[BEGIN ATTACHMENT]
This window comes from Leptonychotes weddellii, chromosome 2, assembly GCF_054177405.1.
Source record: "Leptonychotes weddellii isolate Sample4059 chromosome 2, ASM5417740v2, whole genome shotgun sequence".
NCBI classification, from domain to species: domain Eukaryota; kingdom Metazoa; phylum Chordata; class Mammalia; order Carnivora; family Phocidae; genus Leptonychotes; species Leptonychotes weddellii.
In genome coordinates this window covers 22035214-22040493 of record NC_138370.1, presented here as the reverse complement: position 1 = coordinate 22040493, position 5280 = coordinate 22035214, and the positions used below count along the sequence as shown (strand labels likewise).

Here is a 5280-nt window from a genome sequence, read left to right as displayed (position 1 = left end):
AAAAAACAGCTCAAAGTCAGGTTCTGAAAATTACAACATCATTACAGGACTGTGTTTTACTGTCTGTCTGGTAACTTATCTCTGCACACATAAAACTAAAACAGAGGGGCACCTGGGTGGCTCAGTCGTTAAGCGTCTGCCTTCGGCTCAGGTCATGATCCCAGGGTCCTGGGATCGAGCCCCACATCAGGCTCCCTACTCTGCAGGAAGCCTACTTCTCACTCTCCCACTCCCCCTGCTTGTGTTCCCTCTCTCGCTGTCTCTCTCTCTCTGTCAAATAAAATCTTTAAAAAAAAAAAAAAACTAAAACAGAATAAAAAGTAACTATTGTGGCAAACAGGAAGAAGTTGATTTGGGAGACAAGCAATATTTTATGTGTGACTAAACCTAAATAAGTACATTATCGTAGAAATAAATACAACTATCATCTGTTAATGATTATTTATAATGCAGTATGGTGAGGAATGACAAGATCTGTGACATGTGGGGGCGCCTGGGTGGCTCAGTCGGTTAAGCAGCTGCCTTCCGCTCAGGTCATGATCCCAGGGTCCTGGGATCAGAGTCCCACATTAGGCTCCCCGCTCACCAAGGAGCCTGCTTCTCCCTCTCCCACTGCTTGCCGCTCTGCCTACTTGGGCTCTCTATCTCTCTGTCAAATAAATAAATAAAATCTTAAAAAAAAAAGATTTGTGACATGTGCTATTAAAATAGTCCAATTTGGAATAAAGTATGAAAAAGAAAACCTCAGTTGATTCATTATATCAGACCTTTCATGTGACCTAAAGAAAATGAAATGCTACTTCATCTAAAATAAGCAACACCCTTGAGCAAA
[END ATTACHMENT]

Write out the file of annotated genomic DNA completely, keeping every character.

This window comes from Leptonychotes weddellii, chromosome 2, assembly GCF_054177405.1.
Source record: "Leptonychotes weddellii isolate Sample4059 chromosome 2, ASM5417740v2, whole genome shotgun sequence".
NCBI classification, from domain to species: domain Eukaryota; kingdom Metazoa; phylum Chordata; class Mammalia; order Carnivora; family Phocidae; genus Leptonychotes; species Leptonychotes weddellii.
In genome coordinates this window covers 22035214-22040493 of record NC_138370.1, presented here as the reverse complement: position 1 = coordinate 22040493, position 5280 = coordinate 22035214, and the positions used below count along the sequence as shown (strand labels likewise).

Here is a 5280-nt window from a genome sequence, read left to right as displayed (position 1 = left end):
AAAAAACAGCTCAAAGTCAGGTTCTGAAAATTACAACATCATTACAGGACTGTGTTTTACTGTCTGTCTGGTAACTTATCTCTGCACACATAAAACTAAAACAGAGGGGCACCTGGGTGGCTCAGTCGTTAAGCGTCTGCCTTCGGCTCAGGTCATGATCCCAGGGTCCTGGGATCGAGCCCCACATCAGGCTCCCTACTCTGCAGGAAGCCTACTTCTCACTCTCCCACTCCCCCTGCTTGTGTTCCCTCTCTCGCTGTCTCTCTCTCTCTGTCAAATAAAATCTTTAAAAAAAAAAAAAAACTAAAACAGAATAAAAAGTAACTATTGTGGCAAACAGGAAGAAGTTGATTTGGGAGACAAGCAATATTTTATGTGTGACTAAACCTAAATAAGTACATTATCGTAGAAATAAATACAACTATCATCTGTTAATGATTATTTATAATGCAGTATGGTGAGGAATGACAAGATCTGTGACATGTGGGGGCGCCTGGGTGGCTCAGTCGGTTAAGCAGCTGCCTTCCGCTCAGGTCATGATCCCAGGGTCCTGGGATCAGAGTCCCACATTAGGCTCCCCGCTCACCAAGGAGCCTGCTTCTCCCTCTCCCACTGCTTGCCGCTCTGCCTACTTGGGCTCTCTATCTCTCTGTCAAATAAATAAATAAAATCTTAAAAAAAAAAGATTTGTGACATGTGCTATTAAAATAGTCCAATTTGGAATAAAGTATGAAAAAGAAAACCTCAGTTGATTCATTATATCAGACCTTTCATGTGACCTAAAGAAAATGAAATGCTACTTCATCTAAAATAAGCAACACCCTTGAGCAAA